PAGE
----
Figure 2: Stacked Shear Walls
The shear wall design is not just determined by the number of shear walls, but also the length of each shear wall. As shear walls get shorter, the hold-down system gets loaded more heavily. The minimum length of shear wall permitted on a project depends on the floor-to-floor height – the taller a floor, the longer a shear wall must be. This aspect ratio is determined by taking the height (h) and dividing it by the shear wall length (bs). Shear walls cannot have an aspect ratio greater than 3.5 but as a rule of thumb, aspect ratios should be less than 2. Where the aspect ratio exceeds 2, the wall’s shear capacity is penalized. In other words, shear wall lengths should always aim to be greater than half the floor height.
Nishkian Chamberlain has extensive experience with multi-family construction and would be happy to help you find cost-effective solutions to your construction and development needs. Please do not hesitate to contact us at NCInfo@Nishkian.com, or give us a call at (310) 853-7180. You can also go to our Contact page to connect with any one of our offices in your region.
Figure 3: Aspect Ratio
The demand for affordable housing in urban areas is increasing as rent prices skyrocket. Many developers are now required to include a percentage of affordable housing units to obtain approvals for their new multi-family construction projects. Additionally, affordable housing projects that wish to access alternate funding sources are often required to meet various green building requirements.
Recently, Nishkian Chamberlain began work on a new affordable housing project in Ventura, California. The project is unique in that it is entirely comprised of affordable housing apartment units. In order to receive some state and federal funding, the project is required to meet several green building targets. One such target is the use of “Advanced Framing”.
In short, Advanced Framing is energy and material-efficient wood framing. Conventional wood framing, typically used for many years, includes many structural redundancies (double top plates, three-stud corners, multiple jack studs, double or triple headers, etc.). The goal of Advanced Framing is to eliminate unnecessary redundancies and achieve savings in material usage while also taking advantage of opportunities for increased energy efficiency.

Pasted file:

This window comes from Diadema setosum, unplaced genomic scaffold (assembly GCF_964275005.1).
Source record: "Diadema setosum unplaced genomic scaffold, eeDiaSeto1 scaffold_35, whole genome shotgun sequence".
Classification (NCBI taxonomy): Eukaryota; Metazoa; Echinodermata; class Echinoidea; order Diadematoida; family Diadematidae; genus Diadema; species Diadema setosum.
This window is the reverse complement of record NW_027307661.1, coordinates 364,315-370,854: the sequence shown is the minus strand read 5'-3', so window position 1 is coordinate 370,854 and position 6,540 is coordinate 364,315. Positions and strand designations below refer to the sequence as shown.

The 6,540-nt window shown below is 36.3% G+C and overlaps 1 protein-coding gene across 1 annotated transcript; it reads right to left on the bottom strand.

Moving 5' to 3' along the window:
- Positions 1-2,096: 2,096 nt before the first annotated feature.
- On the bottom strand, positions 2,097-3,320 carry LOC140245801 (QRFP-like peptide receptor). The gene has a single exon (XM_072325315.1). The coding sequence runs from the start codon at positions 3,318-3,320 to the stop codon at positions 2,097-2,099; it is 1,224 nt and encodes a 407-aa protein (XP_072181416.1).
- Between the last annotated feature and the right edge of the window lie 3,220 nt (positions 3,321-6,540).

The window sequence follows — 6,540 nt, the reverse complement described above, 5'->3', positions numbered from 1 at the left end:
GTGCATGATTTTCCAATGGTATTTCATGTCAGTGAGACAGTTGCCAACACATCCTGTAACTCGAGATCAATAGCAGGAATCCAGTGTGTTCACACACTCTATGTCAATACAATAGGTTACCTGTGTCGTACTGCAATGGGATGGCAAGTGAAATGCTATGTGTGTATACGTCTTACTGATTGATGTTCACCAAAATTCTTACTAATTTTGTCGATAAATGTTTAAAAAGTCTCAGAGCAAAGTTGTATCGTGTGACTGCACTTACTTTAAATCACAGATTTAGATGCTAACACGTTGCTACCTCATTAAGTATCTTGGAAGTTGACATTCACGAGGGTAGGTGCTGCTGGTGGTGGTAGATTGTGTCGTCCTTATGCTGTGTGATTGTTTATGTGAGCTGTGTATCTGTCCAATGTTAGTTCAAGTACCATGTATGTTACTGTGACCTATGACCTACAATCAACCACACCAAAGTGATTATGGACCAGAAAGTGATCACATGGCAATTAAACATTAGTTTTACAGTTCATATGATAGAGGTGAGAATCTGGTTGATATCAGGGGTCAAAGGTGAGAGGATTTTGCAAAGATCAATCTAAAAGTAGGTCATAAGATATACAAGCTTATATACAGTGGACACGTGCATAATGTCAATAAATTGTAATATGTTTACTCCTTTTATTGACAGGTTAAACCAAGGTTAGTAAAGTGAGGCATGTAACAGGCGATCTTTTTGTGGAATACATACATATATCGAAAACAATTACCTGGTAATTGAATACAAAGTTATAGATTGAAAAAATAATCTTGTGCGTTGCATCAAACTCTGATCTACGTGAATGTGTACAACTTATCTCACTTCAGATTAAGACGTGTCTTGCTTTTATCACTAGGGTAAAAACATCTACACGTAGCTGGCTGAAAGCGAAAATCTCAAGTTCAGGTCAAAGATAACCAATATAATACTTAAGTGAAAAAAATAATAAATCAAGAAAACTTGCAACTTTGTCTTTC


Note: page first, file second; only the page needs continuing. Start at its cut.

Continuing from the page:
There are various techniques commonly used in Advanced Framing. Which technique(s) are used is determined on a project-to-project basis. One technique applied to a recent project was the use of engineered wood floor joists. Using engineered wood floor joists allowed larger joists spans and wider joist spacing, leading to savings in materials, increased construction efficiency, and reduced construction costs. It is critical for the structural engineer on the project to coordinate joist depths, which may be larger due to the increased spans and spacing, with the architect and MEP early on in the project to minimize conflicts and rework later on.
Additionally, for this project, the increased floor joist spacing affected the design of the floor sheathing. A larger span rating was required, and serviceability characteristics such as floor vibration were investigated. It was recommended to use a thicker floor sheathing than what we use for Conventional Framing to achieve the required span rating, reduce vibrations and increase the perceived stiffness of the floor.